Journal of Laboratory Physicians
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ORIGINAL ARTICLE
Year : 2017  |  Volume : 9  |  Issue : 3  |  Page : 149-155

A clinico-pathological study of lupus nephritis based on the International Society of Nephrology-Renal Pathology Society 2003 classification system


1 Department of Pathology, JSS Medical College, JSS University, Mysore, Karnataka, India
2 Department of Nephrology, JSS Medical College, JSS University, Mysore, Karnataka, India

Correspondence Address:
Suchitha Satish
#892, I Block, 1st Cross, Ramakrishnanagar, Mysore - 570 022, Karnataka
India
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Source of Support: None, Conflict of Interest: None


DOI: 10.4103/JLP.JLP_44_16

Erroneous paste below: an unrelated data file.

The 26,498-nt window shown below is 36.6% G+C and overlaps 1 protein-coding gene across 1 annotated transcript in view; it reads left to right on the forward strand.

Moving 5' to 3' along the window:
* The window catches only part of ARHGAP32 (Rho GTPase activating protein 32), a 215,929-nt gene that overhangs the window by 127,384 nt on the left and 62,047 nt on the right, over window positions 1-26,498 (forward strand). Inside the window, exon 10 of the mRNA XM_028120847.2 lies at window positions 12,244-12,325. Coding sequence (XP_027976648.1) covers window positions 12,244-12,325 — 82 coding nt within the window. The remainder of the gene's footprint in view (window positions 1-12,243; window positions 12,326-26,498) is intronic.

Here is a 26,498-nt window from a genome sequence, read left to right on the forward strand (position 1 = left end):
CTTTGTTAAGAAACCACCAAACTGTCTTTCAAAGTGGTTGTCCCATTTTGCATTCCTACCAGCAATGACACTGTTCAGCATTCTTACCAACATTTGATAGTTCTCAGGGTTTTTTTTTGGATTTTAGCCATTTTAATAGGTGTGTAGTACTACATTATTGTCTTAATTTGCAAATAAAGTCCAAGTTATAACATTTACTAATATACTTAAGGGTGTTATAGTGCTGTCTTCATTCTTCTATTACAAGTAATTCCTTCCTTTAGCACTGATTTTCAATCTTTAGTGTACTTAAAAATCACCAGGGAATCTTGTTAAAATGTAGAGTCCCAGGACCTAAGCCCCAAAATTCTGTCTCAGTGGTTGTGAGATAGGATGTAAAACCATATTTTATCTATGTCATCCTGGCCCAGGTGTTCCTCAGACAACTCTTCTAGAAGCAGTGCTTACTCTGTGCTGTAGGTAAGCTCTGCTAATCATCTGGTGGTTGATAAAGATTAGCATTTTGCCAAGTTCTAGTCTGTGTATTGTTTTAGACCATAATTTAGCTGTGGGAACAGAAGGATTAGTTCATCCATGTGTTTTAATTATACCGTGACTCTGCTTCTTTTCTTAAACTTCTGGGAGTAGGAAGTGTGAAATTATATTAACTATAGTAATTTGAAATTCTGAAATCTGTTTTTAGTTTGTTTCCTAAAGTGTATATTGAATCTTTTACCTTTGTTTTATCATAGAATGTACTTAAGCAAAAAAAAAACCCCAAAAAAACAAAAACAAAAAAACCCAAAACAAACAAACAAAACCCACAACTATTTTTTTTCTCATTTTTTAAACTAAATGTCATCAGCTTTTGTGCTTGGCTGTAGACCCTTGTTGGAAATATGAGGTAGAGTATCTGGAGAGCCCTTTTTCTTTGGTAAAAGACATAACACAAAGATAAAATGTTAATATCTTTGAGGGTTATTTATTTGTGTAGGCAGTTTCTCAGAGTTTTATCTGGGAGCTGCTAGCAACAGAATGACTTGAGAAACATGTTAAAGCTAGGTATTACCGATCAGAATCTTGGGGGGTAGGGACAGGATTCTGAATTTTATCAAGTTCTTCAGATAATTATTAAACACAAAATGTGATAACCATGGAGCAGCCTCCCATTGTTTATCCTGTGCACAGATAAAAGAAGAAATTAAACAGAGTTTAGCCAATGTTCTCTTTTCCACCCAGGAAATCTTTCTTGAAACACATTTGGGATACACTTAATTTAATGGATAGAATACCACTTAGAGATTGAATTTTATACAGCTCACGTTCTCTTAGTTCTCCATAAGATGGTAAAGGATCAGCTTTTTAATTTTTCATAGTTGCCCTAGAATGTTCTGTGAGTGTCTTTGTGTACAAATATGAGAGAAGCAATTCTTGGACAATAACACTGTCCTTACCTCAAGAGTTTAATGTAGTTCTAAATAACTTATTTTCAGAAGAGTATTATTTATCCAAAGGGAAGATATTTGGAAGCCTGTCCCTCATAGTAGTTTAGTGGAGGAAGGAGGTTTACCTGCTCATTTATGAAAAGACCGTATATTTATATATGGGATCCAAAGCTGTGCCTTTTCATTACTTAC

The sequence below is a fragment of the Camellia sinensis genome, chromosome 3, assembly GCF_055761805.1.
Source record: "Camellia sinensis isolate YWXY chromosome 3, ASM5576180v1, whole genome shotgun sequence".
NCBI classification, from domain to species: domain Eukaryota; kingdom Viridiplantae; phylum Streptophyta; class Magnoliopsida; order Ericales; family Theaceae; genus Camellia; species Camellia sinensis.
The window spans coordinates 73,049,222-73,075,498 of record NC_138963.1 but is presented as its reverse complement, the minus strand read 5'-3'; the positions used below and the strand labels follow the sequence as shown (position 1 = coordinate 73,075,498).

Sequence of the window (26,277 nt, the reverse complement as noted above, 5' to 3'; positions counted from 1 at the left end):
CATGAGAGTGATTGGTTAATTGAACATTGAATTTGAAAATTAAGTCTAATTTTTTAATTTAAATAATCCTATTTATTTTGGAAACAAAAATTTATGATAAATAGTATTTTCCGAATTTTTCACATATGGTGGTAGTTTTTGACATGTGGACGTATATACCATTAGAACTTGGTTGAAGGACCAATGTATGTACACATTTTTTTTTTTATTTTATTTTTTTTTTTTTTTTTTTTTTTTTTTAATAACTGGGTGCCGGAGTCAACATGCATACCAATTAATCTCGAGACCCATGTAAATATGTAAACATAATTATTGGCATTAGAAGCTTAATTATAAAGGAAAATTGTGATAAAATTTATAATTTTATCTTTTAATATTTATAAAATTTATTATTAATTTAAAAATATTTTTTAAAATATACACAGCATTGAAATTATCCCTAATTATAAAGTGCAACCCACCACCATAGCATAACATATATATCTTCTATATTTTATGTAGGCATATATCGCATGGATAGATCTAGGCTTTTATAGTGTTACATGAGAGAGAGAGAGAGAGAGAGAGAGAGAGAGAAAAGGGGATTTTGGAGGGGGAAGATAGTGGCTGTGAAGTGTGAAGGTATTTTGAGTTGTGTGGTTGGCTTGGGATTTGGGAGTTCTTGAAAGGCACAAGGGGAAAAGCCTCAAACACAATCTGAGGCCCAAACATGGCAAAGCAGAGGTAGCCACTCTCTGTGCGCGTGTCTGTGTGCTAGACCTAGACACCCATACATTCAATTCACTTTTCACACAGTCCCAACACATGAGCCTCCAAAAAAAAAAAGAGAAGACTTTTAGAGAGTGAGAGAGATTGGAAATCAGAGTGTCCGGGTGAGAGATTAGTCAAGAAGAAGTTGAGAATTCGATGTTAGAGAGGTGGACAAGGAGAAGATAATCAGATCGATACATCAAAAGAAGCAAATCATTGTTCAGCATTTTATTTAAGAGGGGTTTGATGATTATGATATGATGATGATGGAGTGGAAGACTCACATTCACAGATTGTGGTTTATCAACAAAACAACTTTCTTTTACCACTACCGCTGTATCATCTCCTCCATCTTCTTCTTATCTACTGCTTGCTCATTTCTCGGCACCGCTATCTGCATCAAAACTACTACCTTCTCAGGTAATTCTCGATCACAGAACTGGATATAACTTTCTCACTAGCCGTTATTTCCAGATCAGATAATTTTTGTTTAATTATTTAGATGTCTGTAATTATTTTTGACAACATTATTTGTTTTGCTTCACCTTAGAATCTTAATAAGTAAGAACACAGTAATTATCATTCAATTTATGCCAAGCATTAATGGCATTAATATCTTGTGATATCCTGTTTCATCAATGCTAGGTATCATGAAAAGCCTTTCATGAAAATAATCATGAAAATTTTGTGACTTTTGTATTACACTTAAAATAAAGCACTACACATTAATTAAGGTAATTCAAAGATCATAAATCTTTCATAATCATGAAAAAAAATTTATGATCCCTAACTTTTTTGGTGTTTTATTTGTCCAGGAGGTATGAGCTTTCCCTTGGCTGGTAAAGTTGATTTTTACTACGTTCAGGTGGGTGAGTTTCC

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Introduction: Lupus nephritis (LN) is a major complication of systemic lupus erythematosus (SLE). Renal involvement is a major determinant of the prognosis of SLE. The histological classification of LN is a key factor in determining the renal survival of patients with LN. Prompt recognition and treatment of renal disease are important, as early response to therapy is correlated with better outcome and renal biopsy plays an important role in achieving this. Objectives: The objective of this study was to correlate the clinical and laboratory findings with histopathological classes of LN as per the 2003 International Society of Nephrology-Renal Pathology Society (ISN/RPS) classification system. Patients and Methods: Fifty-six patients with SLE, undergoing a renal biopsy for renal dysfunction were studied. The comparison of data from multiple groups was made by Pearson's Chi-square test and between two groups by independent samples t-test. The values of P< 0.05 were considered statistically significant. Results: Of the 56 cases studied, 51 (91.1%) were females. The most common presenting symptoms were edema, arthralgia, and hypertension. Class IV (55.4%) was the most common class. Thirty-nine (69.6%) cases showed full house immunostaining. Hypertension, hematuria, proteinuria, and tubulo-interstitial disease showed a significant correlation (P < 0.05) with ISN/RPS classification, 2003. Conclusion: Assessment and management of patients with suspected LN are greatly facilitated through information obtained by renal biopsy. Since renal morphology may predict long-term prognosis, and no clinical or laboratory feature uniformly predicts prognosis, it is important to study the constellation of features in LN for better patient management.


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